As a result of this, it is perfectly understandable that children attending these clubs may well develop a different and often more relaxed relationship with the adults running it. But this is why it is so important that all adults that work with children have training and awareness of child safeguarding. Simply put, the more chances there are to catch a problem and help a child, the more likely we are as a society to be able to prevent that child from harm.
In fact, such is the importance of attending clubs for the mental and physical wellbeing of vulnerable children, there are numerous charities and organisations working with the authorities to try and fund as many places as possible. Increasing the access vulnerable and disadvantaged children have to sports clubs and any other kind of extra-curricular activity provides a wealth of benefits alongside increased safeguarding opportunities. Our friend from the Public Health Nursing team told us about charities such as the Mothers Union, the Salvation Army, the Northcott Devon Foundation and Children in Need, who all work with social services to improve access to clubs for vulnerable and disadvantaged children.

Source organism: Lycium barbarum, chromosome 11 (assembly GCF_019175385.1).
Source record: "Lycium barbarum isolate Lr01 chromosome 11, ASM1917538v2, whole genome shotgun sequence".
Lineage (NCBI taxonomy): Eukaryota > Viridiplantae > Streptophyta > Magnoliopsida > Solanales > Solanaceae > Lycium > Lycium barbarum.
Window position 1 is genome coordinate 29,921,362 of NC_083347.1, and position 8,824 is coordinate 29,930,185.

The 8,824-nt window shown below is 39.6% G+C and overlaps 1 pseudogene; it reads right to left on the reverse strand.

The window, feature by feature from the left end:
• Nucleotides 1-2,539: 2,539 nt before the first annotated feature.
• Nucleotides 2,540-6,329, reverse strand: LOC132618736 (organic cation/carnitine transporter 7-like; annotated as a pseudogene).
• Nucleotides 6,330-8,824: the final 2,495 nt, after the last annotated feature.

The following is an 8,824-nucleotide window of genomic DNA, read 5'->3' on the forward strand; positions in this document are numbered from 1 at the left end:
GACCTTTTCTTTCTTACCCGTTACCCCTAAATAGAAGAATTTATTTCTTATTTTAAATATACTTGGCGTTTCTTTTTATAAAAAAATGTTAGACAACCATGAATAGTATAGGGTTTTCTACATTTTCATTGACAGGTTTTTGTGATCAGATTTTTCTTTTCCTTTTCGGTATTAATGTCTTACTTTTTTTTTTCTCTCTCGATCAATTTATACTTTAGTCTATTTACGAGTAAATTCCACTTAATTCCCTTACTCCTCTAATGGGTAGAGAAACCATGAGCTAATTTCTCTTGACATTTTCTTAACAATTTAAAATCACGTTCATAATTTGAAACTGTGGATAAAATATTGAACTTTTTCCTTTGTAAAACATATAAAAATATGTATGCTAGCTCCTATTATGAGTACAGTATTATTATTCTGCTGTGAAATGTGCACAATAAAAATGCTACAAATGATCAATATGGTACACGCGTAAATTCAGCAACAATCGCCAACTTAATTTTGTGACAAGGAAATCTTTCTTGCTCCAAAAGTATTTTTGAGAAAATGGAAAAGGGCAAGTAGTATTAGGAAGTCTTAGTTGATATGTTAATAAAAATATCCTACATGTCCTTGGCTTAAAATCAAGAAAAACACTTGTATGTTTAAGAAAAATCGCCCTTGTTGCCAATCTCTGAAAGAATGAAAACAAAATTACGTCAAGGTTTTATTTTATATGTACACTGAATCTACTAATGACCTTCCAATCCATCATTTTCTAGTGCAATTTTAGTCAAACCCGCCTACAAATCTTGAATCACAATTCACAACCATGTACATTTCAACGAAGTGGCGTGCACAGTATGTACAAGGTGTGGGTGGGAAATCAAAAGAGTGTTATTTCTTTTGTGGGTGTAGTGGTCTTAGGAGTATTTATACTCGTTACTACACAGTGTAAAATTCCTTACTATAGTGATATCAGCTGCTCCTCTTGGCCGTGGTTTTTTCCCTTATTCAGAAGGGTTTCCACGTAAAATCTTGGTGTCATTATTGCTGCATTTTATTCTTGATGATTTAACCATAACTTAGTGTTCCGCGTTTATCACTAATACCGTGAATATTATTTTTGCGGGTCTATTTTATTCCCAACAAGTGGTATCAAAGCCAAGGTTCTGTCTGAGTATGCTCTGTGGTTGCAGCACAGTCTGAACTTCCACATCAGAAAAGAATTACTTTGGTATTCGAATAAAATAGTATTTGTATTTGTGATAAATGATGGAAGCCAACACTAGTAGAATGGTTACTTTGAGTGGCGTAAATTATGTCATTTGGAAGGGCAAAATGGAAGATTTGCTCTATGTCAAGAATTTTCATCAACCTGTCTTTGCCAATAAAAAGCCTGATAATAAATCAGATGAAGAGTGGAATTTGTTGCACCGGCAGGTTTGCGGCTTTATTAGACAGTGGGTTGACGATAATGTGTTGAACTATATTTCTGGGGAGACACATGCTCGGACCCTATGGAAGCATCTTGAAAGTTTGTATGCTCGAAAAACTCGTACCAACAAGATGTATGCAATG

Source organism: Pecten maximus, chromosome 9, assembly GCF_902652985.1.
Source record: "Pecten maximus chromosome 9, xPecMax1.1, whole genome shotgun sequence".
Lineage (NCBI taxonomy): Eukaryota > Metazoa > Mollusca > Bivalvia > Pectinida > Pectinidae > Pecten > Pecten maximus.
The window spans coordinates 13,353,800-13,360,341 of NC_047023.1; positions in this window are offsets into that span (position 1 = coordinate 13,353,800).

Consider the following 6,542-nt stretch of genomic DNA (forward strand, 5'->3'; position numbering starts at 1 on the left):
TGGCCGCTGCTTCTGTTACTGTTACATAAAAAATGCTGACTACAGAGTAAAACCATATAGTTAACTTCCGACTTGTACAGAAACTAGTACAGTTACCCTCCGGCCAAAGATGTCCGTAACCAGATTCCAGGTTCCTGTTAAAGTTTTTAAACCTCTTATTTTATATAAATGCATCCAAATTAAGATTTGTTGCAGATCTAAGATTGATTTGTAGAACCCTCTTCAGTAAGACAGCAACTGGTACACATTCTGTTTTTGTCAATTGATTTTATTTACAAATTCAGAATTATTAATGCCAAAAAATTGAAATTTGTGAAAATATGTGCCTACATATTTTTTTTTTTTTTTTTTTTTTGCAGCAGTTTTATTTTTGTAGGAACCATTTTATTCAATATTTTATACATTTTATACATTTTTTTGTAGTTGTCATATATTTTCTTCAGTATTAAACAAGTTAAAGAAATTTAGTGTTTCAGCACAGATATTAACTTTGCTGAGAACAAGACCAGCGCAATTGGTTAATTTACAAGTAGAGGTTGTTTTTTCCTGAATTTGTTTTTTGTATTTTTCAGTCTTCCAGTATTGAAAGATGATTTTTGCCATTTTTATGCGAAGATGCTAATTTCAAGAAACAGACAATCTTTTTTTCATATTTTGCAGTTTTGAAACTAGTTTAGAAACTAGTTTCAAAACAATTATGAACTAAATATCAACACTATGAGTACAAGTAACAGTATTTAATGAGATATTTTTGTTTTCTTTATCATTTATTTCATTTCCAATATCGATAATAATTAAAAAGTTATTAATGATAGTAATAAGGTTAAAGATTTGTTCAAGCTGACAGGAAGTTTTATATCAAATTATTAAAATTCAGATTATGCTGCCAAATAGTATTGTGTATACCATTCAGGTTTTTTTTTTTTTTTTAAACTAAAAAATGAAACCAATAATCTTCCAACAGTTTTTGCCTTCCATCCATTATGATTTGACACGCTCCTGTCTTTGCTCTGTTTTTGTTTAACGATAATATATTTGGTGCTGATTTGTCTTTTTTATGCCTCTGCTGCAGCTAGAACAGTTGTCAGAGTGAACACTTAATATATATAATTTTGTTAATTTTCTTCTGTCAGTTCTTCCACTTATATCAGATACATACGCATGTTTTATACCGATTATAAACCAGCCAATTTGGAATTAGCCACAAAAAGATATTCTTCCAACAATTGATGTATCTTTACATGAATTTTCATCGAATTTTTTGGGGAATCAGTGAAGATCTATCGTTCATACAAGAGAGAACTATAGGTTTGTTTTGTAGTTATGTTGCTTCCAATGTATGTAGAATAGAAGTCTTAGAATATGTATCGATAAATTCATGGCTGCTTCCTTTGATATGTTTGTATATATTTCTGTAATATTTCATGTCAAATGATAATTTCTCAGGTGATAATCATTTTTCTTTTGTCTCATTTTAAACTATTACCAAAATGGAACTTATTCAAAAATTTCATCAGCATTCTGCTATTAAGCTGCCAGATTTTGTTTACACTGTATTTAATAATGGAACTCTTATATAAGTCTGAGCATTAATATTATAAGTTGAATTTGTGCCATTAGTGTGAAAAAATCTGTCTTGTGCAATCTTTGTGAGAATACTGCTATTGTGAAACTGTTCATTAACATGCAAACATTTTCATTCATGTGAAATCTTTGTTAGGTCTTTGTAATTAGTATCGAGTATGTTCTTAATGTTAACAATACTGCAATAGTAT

With so many entities striving to give children access to these services, the importance cannot be denied.
It Takes a Village…
There is some well-worn wisdom that tells us “it takes a village to raise a child”, and that is as true today as it ever has been. Listening to some of this harrowing information surrounding child safeguarding, both before and during the pandemic, clearly shows us that children need the widest range of opportunities that can be provided to them. The fact that charities are actively trying to get disadvantaged and vulnerable children into clubs and extra-curricular activities demonstrates this well; the more a child has access to good adult role models and trained professionals, the better their prospects become.